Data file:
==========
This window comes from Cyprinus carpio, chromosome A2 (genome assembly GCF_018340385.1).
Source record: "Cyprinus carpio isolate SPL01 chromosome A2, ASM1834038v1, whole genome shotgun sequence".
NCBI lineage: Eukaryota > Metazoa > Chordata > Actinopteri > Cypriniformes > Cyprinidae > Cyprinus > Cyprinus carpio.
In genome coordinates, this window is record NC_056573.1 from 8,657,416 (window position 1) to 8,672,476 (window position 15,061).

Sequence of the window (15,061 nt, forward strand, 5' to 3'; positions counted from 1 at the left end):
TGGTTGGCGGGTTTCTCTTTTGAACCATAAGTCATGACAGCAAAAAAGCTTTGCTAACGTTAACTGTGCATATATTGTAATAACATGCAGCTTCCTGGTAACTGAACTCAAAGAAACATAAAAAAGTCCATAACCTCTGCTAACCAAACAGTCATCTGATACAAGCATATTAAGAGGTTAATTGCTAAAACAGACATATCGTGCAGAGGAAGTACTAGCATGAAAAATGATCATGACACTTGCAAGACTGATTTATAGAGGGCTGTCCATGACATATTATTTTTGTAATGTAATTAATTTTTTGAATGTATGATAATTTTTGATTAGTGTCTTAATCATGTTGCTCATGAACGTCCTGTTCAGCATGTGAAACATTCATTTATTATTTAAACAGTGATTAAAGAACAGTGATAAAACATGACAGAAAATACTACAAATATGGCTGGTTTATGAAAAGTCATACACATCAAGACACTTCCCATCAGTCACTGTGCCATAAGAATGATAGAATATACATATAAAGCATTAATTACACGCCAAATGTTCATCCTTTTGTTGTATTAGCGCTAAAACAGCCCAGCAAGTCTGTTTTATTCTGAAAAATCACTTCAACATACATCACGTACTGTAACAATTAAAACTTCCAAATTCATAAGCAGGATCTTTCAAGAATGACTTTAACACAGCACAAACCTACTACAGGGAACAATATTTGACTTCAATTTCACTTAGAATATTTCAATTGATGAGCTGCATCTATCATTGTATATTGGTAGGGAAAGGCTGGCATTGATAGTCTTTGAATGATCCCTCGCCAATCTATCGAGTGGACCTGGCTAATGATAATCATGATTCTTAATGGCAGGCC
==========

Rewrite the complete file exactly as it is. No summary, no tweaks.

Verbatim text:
This window comes from Cyprinus carpio, chromosome A2 (genome assembly GCF_018340385.1).
Source record: "Cyprinus carpio isolate SPL01 chromosome A2, ASM1834038v1, whole genome shotgun sequence".
NCBI lineage: Eukaryota > Metazoa > Chordata > Actinopteri > Cypriniformes > Cyprinidae > Cyprinus > Cyprinus carpio.
In genome coordinates, this window is record NC_056573.1 from 8,657,416 (window position 1) to 8,672,476 (window position 15,061).

Sequence of the window (15,061 nt, forward strand, 5' to 3'; positions counted from 1 at the left end):
TGGTTGGCGGGTTTCTCTTTTGAACCATAAGTCATGACAGCAAAAAAGCTTTGCTAACGTTAACTGTGCATATATTGTAATAACATGCAGCTTCCTGGTAACTGAACTCAAAGAAACATAAAAAAGTCCATAACCTCTGCTAACCAAACAGTCATCTGATACAAGCATATTAAGAGGTTAATTGCTAAAACAGACATATCGTGCAGAGGAAGTACTAGCATGAAAAATGATCATGACACTTGCAAGACTGATTTATAGAGGGCTGTCCATGACATATTATTTTTGTAATGTAATTAATTTTTTGAATGTATGATAATTTTTGATTAGTGTCTTAATCATGTTGCTCATGAACGTCCTGTTCAGCATGTGAAACATTCATTTATTATTTAAACAGTGATTAAAGAACAGTGATAAAACATGACAGAAAATACTACAAATATGGCTGGTTTATGAAAAGTCATACACATCAAGACACTTCCCATCAGTCACTGTGCCATAAGAATGATAGAATATACATATAAAGCATTAATTACACGCCAAATGTTCATCCTTTTGTTGTATTAGCGCTAAAACAGCCCAGCAAGTCTGTTTTATTCTGAAAAATCACTTCAACATACATCACGTACTGTAACAATTAAAACTTCCAAATTCATAAGCAGGATCTTTCAAGAATGACTTTAACACAGCACAAACCTACTACAGGGAACAATATTTGACTTCAATTTCACTTAGAATATTTCAATTGATGAGCTGCATCTATCATTGTATATTGGTAGGGAAAGGCTGGCATTGATAGTCTTTGAATGATCCCTCGCCAATCTATCGAGTGGACCTGGCTAATGATAATCATGATTCTTAATGGCAGGCC